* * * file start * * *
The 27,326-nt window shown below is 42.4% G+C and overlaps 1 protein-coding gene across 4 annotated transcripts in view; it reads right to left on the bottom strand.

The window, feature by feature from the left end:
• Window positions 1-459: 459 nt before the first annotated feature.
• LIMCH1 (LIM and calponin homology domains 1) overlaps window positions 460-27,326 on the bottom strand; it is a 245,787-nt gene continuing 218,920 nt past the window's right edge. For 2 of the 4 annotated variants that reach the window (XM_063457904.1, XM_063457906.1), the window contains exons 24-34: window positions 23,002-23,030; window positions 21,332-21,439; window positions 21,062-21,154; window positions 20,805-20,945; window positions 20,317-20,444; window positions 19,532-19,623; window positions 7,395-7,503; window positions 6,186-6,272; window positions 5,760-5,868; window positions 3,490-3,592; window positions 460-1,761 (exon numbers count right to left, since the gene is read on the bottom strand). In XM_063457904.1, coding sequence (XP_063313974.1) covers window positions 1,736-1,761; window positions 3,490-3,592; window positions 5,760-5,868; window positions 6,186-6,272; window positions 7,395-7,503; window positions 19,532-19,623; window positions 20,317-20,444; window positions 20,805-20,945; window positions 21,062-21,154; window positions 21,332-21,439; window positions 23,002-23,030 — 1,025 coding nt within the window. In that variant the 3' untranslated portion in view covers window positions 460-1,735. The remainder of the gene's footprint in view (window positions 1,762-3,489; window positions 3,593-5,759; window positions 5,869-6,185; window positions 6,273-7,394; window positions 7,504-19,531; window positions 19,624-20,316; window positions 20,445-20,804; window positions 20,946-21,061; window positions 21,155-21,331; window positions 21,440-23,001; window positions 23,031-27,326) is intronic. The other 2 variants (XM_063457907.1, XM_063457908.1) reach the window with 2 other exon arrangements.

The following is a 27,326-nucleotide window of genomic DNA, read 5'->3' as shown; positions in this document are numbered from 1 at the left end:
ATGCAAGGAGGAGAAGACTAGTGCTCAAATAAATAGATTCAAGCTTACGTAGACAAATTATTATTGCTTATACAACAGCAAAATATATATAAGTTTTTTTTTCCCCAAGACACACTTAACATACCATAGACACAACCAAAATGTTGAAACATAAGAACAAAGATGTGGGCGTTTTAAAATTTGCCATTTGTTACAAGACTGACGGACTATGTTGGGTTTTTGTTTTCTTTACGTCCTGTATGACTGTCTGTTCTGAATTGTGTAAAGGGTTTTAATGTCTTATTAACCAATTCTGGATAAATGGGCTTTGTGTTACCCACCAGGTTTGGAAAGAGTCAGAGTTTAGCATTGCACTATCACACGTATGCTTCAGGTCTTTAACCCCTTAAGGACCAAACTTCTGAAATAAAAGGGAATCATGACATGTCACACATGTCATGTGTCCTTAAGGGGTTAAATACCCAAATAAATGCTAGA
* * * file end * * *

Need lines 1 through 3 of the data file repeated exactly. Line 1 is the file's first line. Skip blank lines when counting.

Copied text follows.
The 27,326-nt window shown below is 42.4% G+C and overlaps 1 protein-coding gene across 4 annotated transcripts in view; it reads right to left on the bottom strand.

The window, feature by feature from the left end:
• Window positions 1-459: 459 nt before the first annotated feature.